800 years ago…

They called themselves Good Men and Good Women. History named them Cathars to define the followers of this new belief that took a strong hold in the South of France from the 12th century. Catharism emerged in a context where the Church had become rich and powerful but was targeted by a succession of militant movements by dissidents demanding a return to the ideals of poverty.

A perfect world...

It was their dualism, their belief that the pleasures of the flesh were the work of the Devil, that opposed the Cathars to the Catholics. They lived by their own rules and recognised only one sacrament, the consolamentum, which replaced the rituals of marriage, extreme unction and baptism.
Abbaye Saint-Papoul détail
Visite du Château de Villerouge Termenes ©Vincent Photographie

The end of a “heresy”

While it was a Catholic movement, Catharism was quickly considered to be heretic by the Pope of the era. He launched the “Albi Crusade” in opposition of the movement. The “Holy War” of the Crusade gradually turned into a full-scale geopolitical battle serving the interests of the King of France. Some of the previously seigniorial castles became sanctuaries for the Cathar peoples.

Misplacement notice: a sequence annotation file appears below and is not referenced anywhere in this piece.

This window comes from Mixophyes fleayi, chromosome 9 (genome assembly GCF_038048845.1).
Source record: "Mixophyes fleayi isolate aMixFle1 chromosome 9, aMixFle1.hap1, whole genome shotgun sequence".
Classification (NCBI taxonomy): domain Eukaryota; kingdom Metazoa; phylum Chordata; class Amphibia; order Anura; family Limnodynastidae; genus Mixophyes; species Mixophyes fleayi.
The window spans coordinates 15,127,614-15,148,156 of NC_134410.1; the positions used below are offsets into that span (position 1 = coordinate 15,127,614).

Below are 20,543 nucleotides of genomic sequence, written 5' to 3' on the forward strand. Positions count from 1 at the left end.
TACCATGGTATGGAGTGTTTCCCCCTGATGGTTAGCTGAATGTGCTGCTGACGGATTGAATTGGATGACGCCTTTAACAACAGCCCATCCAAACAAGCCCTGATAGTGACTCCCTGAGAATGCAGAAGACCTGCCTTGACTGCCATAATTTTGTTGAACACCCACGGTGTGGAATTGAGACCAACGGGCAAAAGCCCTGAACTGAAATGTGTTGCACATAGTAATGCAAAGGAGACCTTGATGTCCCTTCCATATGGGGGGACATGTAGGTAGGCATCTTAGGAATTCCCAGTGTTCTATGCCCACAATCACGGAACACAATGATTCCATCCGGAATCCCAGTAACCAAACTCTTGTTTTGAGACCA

Seized by the King, they were transformed into proper military fortresses whose role was to protect the French border from the kingdom of Aragon. In this relentless fight, the abbeys rallied behind the Catholic Church. One by one, the castles fell to the hands of the King’s lords. The Good Men and Good Women had no choice but to flee. The Crusade gave way to the Inquisition. Faced with this tribunal, the Cathar followers had to choose between renouncing their religion or burning at the stake. The Inquisition got the better of Catharism. The last Perfect was burned in 1321 in Villerouge-Termenès, nearly a century after the start of the Crusade.